Not sure if YouTuber Casey Neistat is prepping for an epic entrance to launch the upcoming Winter X games or he just loves pushing the limits of new technology; either way, he certainly turned some heads during his latest film project.
With the teaser to his 4-minute video saying, “No one in the world sells a Drone that can lift a human, so we built our own,” one would expect some pretty cool action especially if the backdrop is a snow covered mountainside. He did not disappoint.
Strapped to a snowboard, armed with a selfie-stick in one hand and holding onto a slackline with the other, Neistat is pulled around the trails of a ski mountain by a 16-rotor oversized drone illuminating the sky above with an array of holiday colors. Neistat captures some pretty amazing nighttime aerials shots after a fresh dumping of powder. Sometimes being lifted 25 feet in the air as the drone strategically follows the mountain’s ski trails, Neistat captures footage while flying off some serious big air jumps. With the drone providing an additional booster during liftoff, you can see Neistat way above the tree line working in a few switches and grabs to please onlookers.
The giant, custom-made drone has been in the works for the past year after failed attempts to lock in the services of an available commercial drone. Capable of lifting an extreme snowboarder in Neistat’s video, this isn’t the first human-carrying drone experience. VertiPod, made by AirBuoyant, is a quadcopter drone that lifted the 125-pound test occupant Stephen West a few feet off the ground this past April. With a hexacopter version of VertiPod coming soon and capable of carrying up to 250 lbs, human-carrying Drones may be a more common practice over the next few years.
Neistat’s video is, however, the first time we’ve seen a drone being used to airlift a human for outdoor recreational purposes. I have a feeling it won’t be the last. With a separate version shot entirely with a Samsung Gear 360 camera, Neistat’s heavily sponsored video shows just how far drone technology has come over the past few years. With the ability to control a drone remotely and at the same time, carry a human a good 25 feet in the air, I’m sure the wheels are spinning inside the heads of action sports filmmakers as they view Neistat’s latest project.
Outside of capturing amazing aerial snowboarding shots, Neistat’s video should also be a reminder of the many ways in which drones could help us. The EHang 184 AAV (autonomous aerial vehicle) drone, for example, can travel up to 62 mph, and has a flight distance of 23 miles, and most importantly is capable of carrying a passenger that weighs up to 264 pounds. Whether it’s used for surveying flooded areas to rescue people from rooftops or used to warn homeowners of wildfires in California, drones have the potential to be life-saving devices.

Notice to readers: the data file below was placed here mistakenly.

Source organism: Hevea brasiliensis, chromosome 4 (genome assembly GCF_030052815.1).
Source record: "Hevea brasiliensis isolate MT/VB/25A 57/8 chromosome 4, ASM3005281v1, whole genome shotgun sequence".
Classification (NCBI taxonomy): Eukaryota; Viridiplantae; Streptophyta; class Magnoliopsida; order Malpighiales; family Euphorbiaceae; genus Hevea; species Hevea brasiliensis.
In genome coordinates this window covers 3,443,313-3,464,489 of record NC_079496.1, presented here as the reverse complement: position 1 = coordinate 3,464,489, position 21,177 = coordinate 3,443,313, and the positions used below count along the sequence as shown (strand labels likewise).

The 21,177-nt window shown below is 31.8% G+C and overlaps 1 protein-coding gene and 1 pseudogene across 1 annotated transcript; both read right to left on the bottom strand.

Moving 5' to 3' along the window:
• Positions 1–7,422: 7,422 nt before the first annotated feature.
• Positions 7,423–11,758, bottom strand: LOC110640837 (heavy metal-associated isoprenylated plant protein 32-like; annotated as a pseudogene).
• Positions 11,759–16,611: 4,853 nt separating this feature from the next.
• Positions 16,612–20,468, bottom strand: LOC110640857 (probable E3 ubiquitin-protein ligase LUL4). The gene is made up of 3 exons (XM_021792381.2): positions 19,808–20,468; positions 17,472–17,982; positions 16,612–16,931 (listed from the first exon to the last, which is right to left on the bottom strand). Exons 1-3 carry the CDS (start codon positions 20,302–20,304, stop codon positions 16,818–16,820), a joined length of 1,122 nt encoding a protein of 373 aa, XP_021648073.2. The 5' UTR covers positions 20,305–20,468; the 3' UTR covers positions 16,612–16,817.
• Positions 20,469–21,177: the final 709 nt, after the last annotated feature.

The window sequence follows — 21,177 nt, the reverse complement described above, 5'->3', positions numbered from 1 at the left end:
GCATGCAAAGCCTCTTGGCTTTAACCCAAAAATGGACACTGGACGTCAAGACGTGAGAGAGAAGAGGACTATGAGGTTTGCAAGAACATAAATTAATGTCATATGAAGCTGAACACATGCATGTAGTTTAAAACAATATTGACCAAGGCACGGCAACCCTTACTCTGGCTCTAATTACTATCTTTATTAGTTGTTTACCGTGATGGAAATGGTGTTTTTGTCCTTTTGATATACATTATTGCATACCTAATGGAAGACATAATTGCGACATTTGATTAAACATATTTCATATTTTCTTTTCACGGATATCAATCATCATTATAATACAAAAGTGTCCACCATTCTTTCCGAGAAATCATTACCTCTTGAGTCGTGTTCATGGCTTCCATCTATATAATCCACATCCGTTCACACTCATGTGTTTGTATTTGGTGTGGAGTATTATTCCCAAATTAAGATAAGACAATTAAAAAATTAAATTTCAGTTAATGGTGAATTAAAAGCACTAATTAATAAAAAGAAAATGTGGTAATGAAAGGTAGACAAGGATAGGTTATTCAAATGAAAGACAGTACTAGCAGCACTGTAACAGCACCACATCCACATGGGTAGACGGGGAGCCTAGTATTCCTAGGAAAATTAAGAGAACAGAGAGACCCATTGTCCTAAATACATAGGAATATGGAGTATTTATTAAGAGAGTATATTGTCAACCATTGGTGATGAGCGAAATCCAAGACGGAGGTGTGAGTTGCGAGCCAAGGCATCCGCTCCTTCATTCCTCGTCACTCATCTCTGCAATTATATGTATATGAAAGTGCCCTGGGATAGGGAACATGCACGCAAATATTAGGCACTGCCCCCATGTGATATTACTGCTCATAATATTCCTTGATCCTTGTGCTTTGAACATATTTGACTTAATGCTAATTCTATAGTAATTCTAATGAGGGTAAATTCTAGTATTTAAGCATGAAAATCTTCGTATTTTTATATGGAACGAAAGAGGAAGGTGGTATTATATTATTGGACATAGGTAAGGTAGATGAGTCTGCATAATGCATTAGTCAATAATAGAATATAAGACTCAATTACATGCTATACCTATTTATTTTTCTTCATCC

PowerVision’s PowerEgg is a powerful autonomous flight drone with different modes allowing for up to 3.1 miles of video streaming distance. The PowerEgg could easily be used to survey treacherous terrain for missing hikers and at the same time, deliver much-needed insulin to a diabetic hiker struggling for his life. Why put a rescue team in grave danger, especially during hazardous weather conditions, when all you need is a GPS location and a fully charged drone?
Lastly, Urban Aeronautics’ AirMule is by far the most powerful AAV drone in existence and could be used in many different scenarios. Designed to extract military personnel from dangerous battlefield situations without endangering the pilot or crews, the VTOL AirMule is designed to fly inside obstructed (e.g. mountainous, wooded, urban) terrain where helicopters cannot operate. From dropping off much-needed food supplies to starving people in third world countries to simply delivering heavy equipment to hard-to-reach construction site locations, drones can be used in countless ways.
Drones and surveillance seem to be synonymous these days. I think it may be time to illustrate the many ways that drones could help us outside of spying on terrorist cells in Afghanistan. Whether it’s emergency rescue in the Rockies or simply taking aerial shots of our property line for zoning purposes, drones are poised to help us in ways not yet imagined.
Neistat’s video captures him weaving in and out of trees – working his way up a trail – starting from the bottom and working his way to the mountain’s peak. Now just imagine ski patrol hearing about an injured skier who went off the trail during blizzard conditions. Instead of ripping up a trail in a snowmobile or snowcat in the hopes of locating the skier – set GPS coordinates and let a drone lead you to the fallen skier. Grab onto the drone’s line, hold on, and let it lead you up the mountain. The entire time you have aerial shots of the mountain pinpointing location and more importantly, you keep other skiers safe from heavy equipment trekking up an active ski trail.
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